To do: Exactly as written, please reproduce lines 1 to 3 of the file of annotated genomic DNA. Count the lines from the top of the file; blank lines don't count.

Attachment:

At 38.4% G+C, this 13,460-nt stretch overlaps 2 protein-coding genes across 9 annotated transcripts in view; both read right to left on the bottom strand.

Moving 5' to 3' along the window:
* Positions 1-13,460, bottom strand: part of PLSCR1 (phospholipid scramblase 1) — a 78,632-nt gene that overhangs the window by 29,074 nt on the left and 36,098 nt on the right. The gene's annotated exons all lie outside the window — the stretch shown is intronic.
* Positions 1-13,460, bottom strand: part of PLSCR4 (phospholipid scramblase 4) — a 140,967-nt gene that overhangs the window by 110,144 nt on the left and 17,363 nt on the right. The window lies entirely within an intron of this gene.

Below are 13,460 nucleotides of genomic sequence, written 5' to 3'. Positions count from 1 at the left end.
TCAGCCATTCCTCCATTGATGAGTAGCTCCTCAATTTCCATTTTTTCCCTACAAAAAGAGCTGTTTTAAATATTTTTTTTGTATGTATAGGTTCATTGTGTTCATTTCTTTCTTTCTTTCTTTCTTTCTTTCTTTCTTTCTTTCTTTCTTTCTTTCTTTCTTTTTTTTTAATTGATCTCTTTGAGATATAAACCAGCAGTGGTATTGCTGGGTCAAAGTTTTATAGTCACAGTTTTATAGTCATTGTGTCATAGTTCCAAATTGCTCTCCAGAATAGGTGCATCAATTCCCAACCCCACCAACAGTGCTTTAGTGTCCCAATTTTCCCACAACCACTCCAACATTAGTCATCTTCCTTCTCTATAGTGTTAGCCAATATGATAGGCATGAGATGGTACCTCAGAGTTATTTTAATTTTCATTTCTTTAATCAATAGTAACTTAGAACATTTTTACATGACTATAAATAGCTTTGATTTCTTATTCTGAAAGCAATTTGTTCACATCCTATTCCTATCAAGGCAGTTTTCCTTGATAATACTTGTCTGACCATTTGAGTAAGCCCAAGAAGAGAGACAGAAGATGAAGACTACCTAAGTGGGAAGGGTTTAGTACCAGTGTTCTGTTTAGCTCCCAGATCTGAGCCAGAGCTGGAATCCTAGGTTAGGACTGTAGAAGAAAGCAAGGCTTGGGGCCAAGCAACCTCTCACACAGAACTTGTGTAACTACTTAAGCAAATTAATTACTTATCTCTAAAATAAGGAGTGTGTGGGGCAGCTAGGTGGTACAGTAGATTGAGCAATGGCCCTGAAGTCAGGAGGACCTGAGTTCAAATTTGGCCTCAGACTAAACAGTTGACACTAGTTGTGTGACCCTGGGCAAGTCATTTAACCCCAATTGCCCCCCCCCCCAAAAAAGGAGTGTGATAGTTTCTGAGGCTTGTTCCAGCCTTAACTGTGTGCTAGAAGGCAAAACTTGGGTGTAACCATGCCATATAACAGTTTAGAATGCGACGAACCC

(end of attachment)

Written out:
At 38.4% G+C, this 13,460-nt stretch overlaps 2 protein-coding genes across 9 annotated transcripts in view; both read right to left on the bottom strand.

Moving 5' to 3' along the window:
* Positions 1-13,460, bottom strand: part of PLSCR1 (phospholipid scramblase 1) — a 78,632-nt gene that overhangs the window by 29,074 nt on the left and 36,098 nt on the right. The gene's annotated exons all lie outside the window — the stretch shown is intronic.